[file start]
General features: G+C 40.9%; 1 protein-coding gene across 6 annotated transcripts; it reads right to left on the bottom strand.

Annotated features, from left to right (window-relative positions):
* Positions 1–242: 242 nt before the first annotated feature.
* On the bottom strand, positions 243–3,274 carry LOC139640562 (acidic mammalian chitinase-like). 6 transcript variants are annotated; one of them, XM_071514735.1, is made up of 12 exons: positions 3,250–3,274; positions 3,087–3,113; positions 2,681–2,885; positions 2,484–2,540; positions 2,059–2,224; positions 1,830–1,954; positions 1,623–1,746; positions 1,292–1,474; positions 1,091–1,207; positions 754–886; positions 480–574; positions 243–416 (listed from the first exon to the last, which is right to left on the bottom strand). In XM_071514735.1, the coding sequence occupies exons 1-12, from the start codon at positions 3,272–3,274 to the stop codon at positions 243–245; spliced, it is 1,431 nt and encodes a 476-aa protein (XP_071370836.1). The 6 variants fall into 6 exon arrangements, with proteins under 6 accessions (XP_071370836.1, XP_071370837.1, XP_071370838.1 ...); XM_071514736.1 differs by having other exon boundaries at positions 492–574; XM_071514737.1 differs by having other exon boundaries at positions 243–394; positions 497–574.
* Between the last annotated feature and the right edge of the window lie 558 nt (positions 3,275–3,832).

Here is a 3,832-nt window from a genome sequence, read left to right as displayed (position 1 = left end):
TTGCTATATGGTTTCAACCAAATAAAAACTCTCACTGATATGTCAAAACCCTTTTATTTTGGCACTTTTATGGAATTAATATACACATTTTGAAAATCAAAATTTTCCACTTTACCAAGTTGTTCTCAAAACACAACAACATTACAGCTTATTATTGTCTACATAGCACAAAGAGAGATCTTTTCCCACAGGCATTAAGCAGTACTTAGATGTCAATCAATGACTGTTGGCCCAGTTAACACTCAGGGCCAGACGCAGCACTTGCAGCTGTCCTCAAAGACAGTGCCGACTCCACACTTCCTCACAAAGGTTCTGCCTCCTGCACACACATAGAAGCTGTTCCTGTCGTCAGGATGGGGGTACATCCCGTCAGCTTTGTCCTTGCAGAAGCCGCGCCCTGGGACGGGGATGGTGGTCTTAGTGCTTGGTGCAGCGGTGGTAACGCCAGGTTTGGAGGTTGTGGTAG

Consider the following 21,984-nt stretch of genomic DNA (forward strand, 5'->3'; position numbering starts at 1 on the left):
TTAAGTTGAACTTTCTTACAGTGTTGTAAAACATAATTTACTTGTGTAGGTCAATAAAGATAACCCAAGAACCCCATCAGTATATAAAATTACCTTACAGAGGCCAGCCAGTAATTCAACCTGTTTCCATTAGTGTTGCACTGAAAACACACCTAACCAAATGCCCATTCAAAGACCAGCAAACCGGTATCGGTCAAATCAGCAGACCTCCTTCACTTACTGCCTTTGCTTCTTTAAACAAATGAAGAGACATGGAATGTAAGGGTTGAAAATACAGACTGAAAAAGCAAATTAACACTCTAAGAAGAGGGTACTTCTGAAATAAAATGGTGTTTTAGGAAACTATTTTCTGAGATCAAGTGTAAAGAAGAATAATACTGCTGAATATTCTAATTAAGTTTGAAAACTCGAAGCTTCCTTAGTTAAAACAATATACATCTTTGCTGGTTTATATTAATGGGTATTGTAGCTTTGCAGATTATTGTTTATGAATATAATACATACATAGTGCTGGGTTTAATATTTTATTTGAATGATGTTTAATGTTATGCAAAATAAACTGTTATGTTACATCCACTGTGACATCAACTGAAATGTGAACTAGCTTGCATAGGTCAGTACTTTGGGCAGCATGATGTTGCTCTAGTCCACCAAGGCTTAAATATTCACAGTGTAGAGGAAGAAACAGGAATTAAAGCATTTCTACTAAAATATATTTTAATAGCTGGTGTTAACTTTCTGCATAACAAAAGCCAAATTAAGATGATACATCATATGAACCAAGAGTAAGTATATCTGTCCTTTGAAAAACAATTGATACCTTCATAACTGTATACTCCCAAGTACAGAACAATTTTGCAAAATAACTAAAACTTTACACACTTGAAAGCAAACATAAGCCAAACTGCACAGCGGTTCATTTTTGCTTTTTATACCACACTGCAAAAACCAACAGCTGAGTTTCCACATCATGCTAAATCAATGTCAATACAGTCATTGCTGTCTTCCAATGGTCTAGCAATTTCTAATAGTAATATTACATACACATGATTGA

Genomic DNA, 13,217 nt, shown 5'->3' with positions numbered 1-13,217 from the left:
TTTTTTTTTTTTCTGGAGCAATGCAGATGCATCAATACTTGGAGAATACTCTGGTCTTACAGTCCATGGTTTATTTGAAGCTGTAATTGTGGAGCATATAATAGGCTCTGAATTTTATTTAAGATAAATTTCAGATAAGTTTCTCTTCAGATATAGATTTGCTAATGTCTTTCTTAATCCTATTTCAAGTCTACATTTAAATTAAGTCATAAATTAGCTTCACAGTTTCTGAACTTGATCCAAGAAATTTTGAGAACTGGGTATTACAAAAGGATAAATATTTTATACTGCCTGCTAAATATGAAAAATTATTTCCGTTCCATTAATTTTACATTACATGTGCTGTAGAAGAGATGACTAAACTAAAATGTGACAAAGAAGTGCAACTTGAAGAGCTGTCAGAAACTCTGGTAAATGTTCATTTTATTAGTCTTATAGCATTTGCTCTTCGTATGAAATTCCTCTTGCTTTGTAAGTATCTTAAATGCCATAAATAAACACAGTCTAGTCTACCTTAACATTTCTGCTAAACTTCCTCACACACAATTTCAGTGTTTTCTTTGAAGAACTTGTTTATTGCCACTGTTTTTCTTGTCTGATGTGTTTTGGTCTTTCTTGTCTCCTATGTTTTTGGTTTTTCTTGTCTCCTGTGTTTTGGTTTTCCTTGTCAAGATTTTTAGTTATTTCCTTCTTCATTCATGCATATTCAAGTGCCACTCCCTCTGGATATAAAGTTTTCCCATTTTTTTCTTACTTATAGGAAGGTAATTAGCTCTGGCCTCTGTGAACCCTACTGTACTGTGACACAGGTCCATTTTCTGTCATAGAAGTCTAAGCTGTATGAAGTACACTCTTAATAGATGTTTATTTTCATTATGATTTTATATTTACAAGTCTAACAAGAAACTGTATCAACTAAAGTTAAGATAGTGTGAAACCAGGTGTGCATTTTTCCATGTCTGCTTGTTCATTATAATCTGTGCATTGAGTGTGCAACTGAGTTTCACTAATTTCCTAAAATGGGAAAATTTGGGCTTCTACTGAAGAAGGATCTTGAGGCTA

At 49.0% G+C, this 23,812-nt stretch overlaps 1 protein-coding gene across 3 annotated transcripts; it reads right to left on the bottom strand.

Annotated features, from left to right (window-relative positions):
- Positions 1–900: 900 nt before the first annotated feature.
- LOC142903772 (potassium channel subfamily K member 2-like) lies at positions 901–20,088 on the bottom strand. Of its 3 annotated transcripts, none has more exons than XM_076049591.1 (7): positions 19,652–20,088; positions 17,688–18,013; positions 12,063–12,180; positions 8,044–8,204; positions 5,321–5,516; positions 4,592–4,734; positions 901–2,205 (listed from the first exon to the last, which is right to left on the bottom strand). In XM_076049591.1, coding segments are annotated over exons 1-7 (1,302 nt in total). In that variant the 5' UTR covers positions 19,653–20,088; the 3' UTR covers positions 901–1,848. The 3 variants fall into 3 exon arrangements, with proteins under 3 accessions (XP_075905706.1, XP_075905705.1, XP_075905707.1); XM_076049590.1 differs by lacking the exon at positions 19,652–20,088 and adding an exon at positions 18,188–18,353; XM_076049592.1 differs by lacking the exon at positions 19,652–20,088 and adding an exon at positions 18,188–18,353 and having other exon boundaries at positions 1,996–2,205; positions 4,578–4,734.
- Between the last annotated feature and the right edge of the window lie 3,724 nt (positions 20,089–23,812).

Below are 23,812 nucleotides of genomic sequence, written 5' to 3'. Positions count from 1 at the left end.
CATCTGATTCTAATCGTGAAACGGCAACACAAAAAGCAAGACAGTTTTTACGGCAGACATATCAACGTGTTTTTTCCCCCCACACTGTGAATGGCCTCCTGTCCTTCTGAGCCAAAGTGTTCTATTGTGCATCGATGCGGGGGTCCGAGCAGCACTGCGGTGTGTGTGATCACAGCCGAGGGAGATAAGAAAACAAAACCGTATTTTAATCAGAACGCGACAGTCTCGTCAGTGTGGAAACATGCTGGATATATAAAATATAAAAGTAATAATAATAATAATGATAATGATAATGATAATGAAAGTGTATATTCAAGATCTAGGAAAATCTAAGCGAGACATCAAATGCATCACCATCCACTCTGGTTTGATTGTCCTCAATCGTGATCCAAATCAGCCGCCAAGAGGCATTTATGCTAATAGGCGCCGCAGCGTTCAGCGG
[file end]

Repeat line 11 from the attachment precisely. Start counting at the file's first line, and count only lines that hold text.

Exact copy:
TTTTTTTTTTTTCTGGAGCAATGCAGATGCATCAATACTTGGAGAATACTCTGGTCTTACAGTCCATGGTTTATTTGAAGCTGTAATTGTGGAGCATATAATAGGCTCTGAATTTTATTTAAGATAAATTTCAGATAAGTTTCTCTTCAGATATAGATTTGCTAATGTCTTTCTTAATCCTATTTCAAGTCTACATTTAAATTAAGTCATAAATTAGCTTCACAGTTTCTGAACTTGATCCAAGAAATTTTGAGAACTGGGTATTACAAAAGGATAAATATTTTATACTGCCTGCTAAATATGAAAAATTATTTCCGTTCCATTAATTTTACATTACATGTGCTGTAGAAGAGATGACTAAACTAAAATGTGACAAAGAAGTGCAACTTGAAGAGCTGTCAGAAACTCTGGTAAATGTTCATTTTATTAGTCTTATAGCATTTGCTCTTCGTATGAAATTCCTCTTGCTTTGTAAGTATCTTAAATGCCATAAATAAACACAGTCTAGTCTACCTTAACATTTCTGCTAAACTTCCTCACACACAATTTCAGTGTTTTCTTTGAAGAACTTGTTTATTGCCACTGTTTTTCTTGTCTGATGTGTTTTGGTCTTTCTTGTCTCCTATGTTTTTGGTTTTTCTTGTCTCCTGTGTTTTGGTTTTCCTTGTCAAGATTTTTAGTTATTTCCTTCTTCATTCATGCATATTCAAGTGCCACTCCCTCTGGATATAAAGTTTTCCCATTTTTTTCTTACTTATAGGAAGGTAATTAGCTCTGGCCTCTGTGAACCCTACTGTACTGTGACACAGGTCCATTTTCTGTCATAGAAGTCTAAGCTGTATGAAGTACACTCTTAATAGATGTTTATTTTCATTATGATTTTATATTTACAAGTCTAACAAGAAACTGTATCAACTAAAGTTAAGATAGTGTGAAACCAGGTGTGCATTTTTCCATGTCTGCTTGTTCATTATAATCTGTGCATTGAGTGTGCAACTGAGTTTCACTAATTTCCTAAAATGGGAAAATTTGGGCTTCTACTGAAGAAGGATCTTGAGGCTA